Sensuality and pride - two ways of serving one's nature - are precisely those traits which, as we know, were manifested in the original sin of Adam and Eve, and created a barrier between them and God.
That which happened to our forebears, now happens to us.
The unhealthy direction of our inner life from childhood, which leads to the development within us of either sensuality or pride, pollutes the purity of our internal spiritual sight, deprives us of seeing God. We stray away from God, we remain alone in our egoistic life, with all the consequences of such a condition.
Such is the process of our abandonment of God.
In those, however, who succeed in keeping a correct relationship with God, the development of egoistic, sensual and proud attitudes is impeded by the memory of God; such people preserve their purity of heart and humbleness of mind; both their bodies and their minds are placed within a framework of religious consciousness and duty. They look upon all that springs up within their soul from the height of their religious consciousness, evaluate their feelings and passions properly, and do not allow them to take control. Despite all the temptations that come across their path, they do not lose the basic direction of their lives.
Thus the purpose and the difficulty of religious guidance lies in helping the child, and later the teenager, to preserve the right relationship between himself and God and to not allow the development within himself of the temptations of sensuality and pride, which pollute the clarity of internal spiritual sight.
Remembering my youth, I must admit that it was precisely through such an internal process that I lost my religious faith when I was 13-14 years old. The enticements of sensuality, the excessive trust in reason and the pride of rationality which were developing in me, deadened my soul. And I was not alone, the majority of my friends suffered the same fate.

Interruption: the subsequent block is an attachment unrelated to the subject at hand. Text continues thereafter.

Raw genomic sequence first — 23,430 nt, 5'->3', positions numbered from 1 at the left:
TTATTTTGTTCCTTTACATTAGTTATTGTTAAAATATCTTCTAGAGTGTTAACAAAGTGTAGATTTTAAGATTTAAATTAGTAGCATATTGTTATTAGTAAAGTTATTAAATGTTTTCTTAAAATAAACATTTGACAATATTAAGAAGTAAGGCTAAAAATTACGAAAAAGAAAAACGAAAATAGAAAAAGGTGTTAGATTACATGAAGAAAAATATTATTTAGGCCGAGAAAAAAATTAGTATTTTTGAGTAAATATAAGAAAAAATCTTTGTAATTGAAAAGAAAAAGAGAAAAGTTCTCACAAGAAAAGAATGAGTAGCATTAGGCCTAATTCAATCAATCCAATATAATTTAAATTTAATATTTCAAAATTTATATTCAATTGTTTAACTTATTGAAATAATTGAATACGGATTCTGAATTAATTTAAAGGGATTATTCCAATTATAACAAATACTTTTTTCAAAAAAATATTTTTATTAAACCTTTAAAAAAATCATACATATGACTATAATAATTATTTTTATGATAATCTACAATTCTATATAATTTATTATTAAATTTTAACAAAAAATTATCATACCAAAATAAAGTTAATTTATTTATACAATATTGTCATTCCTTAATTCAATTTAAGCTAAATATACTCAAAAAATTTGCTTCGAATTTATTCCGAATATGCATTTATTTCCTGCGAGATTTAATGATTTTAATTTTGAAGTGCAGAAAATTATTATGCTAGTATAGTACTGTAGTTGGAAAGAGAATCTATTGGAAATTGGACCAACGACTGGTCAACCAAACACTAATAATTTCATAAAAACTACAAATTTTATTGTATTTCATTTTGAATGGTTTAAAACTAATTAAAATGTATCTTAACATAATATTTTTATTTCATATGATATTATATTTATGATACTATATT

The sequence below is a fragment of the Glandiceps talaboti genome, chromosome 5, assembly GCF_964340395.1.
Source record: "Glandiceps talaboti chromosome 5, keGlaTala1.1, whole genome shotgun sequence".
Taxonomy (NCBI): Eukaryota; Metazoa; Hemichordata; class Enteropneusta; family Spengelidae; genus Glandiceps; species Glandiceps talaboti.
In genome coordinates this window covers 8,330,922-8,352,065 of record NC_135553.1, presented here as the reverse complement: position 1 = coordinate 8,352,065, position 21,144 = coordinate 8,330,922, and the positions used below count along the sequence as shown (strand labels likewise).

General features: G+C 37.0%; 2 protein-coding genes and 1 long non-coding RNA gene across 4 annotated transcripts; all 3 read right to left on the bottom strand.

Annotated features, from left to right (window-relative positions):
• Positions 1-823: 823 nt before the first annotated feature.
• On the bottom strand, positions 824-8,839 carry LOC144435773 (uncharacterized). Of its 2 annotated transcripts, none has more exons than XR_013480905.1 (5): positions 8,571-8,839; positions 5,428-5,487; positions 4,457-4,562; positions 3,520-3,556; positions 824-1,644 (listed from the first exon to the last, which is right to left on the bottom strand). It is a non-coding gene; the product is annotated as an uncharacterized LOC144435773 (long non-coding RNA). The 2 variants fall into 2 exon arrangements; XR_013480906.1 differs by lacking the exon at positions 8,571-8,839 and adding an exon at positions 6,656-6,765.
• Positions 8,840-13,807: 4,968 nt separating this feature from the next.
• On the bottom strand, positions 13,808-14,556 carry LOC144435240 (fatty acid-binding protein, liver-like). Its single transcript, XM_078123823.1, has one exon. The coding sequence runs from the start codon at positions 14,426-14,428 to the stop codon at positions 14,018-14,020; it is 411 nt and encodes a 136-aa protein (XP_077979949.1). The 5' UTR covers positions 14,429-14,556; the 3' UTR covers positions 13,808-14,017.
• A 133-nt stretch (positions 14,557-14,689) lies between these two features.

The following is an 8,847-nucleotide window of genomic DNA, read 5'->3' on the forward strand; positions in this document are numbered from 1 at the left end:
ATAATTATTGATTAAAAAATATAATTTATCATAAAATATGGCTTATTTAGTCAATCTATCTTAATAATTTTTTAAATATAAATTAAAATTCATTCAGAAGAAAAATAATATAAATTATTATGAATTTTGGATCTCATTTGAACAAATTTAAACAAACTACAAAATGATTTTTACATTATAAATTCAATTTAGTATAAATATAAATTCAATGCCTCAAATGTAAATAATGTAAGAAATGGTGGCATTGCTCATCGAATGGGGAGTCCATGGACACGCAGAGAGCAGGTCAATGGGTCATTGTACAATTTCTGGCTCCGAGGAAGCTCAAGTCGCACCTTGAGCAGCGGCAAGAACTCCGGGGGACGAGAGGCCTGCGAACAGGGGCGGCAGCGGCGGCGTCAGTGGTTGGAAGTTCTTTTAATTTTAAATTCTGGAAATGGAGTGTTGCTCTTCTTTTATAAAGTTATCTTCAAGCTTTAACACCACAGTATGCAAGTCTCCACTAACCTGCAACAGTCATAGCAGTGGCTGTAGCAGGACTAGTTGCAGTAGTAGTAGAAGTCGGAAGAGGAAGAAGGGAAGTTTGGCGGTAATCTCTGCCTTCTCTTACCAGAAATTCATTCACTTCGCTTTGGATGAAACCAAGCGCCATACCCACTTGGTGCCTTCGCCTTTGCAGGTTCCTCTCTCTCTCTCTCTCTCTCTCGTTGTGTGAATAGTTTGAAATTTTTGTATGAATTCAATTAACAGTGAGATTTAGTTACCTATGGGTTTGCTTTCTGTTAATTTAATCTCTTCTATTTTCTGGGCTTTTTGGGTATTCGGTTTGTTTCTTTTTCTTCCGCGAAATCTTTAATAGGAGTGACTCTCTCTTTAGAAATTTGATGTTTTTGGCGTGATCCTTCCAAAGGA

Had an experienced spiritual instructor happened to be alongside us and peered into our souls, perhaps he would have found something good in them, but primarily he would have found idleness, gluttony, deceit, hypocrisy, self-assurance, inordinate belief in one's powers and abilities, a critical and skeptical attitude towards the opinions of others, a tendency towards hasty and and rash decisions, stubbornness, and a trusting attitude towards all kinds of negative theories, etc.
The only thing he would not have found in our souls would be the memory of God, and the inner quiet and humbleness which it engenders.
We did not have such an instructor. Our religious teacher, a venerable protopriest, barely had time to check on our lessons in the Law of God and to explain further. And we regarded these lessons with the same boredom and indifference as all the others. Outside of these lessons we had no contact with our teacher. Confession, to which we went once a year, we approached with no understanding whatsoever.
And nothing prevented us from becoming spiritually extinguished.